She is also not going to let Bush off the hook for what he said twenty years ago:
Even if Bush no longer directly embraces, say, corporal punishment, his underlying philosophy is clear, and it’s consistent with attitudes we’ve seen among conservatives now in power in places such as Kansas and Wisconsin: that the main reason people are broke, unmarried, in prison or unemployed is because it’s all just too much gosh-darn fun.
Adam Weinstein is even more direct:
Bush’s decades-old ruminations are refreshing: Conservatives who want to dismantle government once conceded honestly that their ideal “free” society had just as many constraints in individual freedom as a communist state’s; it’s just that the limits came from good ol’-fashioned moral busybodies and their powers of ostracism instead of any formal legal code.
Who helped Bush write this dreck, anyway?
Those are fighting words:
In a statement to Business Insider, Bush spokesperson Allie Brandenburger described criticism of the writings as “cheap shots.”…
“Anyone can take cheap shots, but Governor Bush has dedicated himself to helping low-income kids in broken homes, single moms, and victims of domestic abuse so that they can achieve their dreams. That’s what he is all about,” she explained.
Brandenburger also pointed to Bush’s record in Florida including efforts to fight domestic violence, child support enforcement, and education programs for low income children.
“Here is Governor Bush’s record: He took action against irresponsible fathers by increasing child support enforcement by 90%. He fought for school choice programs so single mothers could provide better education options to their children, driving strong gains in African American and Hispanic student achievement. He made fighting domestic violence a top priority of his Administration, reducing the rate of these crimes by 27%,” Brandenburger said.
Fine, but there was this:
Likely Republican presidential candidate Jeb Bush’s “heart was in the right place” when he argued that single mothers should experience “public condemnation,” GOP strategist Cheri Jacobus told CNN on Wednesday. On Wednesday, Jacobus said that the likely candidate was making an effort to save taxpayer money.
“His heart was in the right place,” she insisted. “He’s talking about solving the problem of unwed motherhood, children being born into these families. Our latest census data shows us that of the bottom fifth of earners in this country, 83 percent are comprised of single-parent households, unwed mothers. You have children being born and raised into poverty.”
Jacobus asserted that what Bush “should have done probably is focused on the fathers walking away, and there should be a stigma, there should be shame attached, letting these children grow up in poverty, having the mother’s family having to support them and in many cases, of course, taxpayers supporting them.”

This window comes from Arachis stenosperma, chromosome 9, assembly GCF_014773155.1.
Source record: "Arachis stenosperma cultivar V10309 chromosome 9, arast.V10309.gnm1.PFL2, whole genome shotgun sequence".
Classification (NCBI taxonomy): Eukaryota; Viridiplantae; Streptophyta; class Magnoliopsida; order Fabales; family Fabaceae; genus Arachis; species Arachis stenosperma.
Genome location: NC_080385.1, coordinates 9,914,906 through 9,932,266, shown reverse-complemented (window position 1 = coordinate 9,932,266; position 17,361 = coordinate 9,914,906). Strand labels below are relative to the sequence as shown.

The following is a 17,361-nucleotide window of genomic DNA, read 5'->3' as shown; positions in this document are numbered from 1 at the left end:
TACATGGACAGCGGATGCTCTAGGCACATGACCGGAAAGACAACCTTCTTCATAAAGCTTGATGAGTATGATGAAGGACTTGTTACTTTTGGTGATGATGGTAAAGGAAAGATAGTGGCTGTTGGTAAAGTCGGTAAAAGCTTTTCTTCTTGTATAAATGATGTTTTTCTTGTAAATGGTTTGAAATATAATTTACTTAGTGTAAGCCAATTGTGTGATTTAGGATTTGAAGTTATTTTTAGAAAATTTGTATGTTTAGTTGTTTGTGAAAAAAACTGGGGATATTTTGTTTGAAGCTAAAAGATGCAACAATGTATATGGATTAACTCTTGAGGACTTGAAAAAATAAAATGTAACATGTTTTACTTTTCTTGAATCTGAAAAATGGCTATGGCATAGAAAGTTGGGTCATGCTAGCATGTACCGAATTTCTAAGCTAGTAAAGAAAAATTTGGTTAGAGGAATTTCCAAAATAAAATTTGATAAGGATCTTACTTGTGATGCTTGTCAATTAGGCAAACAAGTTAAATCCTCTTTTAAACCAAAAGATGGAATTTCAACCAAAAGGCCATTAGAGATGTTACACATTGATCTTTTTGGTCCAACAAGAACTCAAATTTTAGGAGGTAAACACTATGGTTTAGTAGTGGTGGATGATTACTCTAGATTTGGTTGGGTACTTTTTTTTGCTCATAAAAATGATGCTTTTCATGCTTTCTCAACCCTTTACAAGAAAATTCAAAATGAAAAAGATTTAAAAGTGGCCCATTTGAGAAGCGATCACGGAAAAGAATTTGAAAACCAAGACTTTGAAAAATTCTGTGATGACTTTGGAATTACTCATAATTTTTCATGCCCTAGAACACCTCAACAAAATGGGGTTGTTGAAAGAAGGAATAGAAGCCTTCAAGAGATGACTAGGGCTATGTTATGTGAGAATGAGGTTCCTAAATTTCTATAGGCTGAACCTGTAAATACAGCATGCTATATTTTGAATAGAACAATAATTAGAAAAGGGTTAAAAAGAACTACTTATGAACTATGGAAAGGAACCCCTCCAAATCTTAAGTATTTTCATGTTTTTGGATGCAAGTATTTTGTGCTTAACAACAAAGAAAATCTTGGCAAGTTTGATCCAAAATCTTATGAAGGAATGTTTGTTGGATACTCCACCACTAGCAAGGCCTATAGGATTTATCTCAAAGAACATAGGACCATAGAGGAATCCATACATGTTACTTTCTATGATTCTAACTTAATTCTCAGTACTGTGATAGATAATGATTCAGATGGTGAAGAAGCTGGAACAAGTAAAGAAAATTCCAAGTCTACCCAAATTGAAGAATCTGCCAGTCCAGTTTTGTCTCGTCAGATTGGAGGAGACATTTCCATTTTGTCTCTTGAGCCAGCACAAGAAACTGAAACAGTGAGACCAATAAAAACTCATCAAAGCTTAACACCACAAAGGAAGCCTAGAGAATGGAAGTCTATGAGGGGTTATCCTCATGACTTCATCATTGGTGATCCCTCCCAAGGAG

That didn’t fly:
CNN host Carol Costello pointed out that, as governor of Florida, Bush had not vetoed a law that forced single mothers who were putting their babies up for adoption to post their full names, physical descriptions and the names of their sexual partners in the newspaper.
“I don’t think you should be calling it public shaming,” Jacobus declared.
“To write about who you had sex with? And make it public?” Costello replied, shaking her head.
“You’ve got to support the effort,” Jacobus replied. “Was it an inelegant way to do it? Yes, but the effort and the feeling and the impetus behind it are correct. Did they get it right? Absolutely not. But it was not meant to shame the parent, the mother.”
“They were putting their child up for adoption,” Costello noted, still trying to understand Jacobus’s logic.
“They’re trying to at least let the father’s family have some say in that,” Jacobus continued. “That was the effort. It was not designed to shame the mother. If that was the result, then that’s why it didn’t work.”
“The intent behind it was definitely to help the child, putting the child first. And I think it’s hard to not support that.”
It may be impossible to untangle that logic, but it’s also impossible to shake the feeling that this was all planned. This was not an embarrassment from the past. Sixty-one years ago, Joseph Welch said someone should be ashamed of themselves – specifically Senator Joseph McCarthy – and Welch became a national hero. Perhaps that could be done again. This time, someone else should be ashamed – single mothers, and the poor, or those only just getting by, and gays, and blacks, and Hispanics and whatnot. Shame on you! The nation will get it. Republicans will win in a landslide – as long as single mothers and the poor, or those only just getting by, and gays and blacks and Hispanics and whatnot, don’t vote. But they’ll be too ashamed to vote, won’t they? It’s a plan.
The only question is who should be ashamed here. This is George’s brother.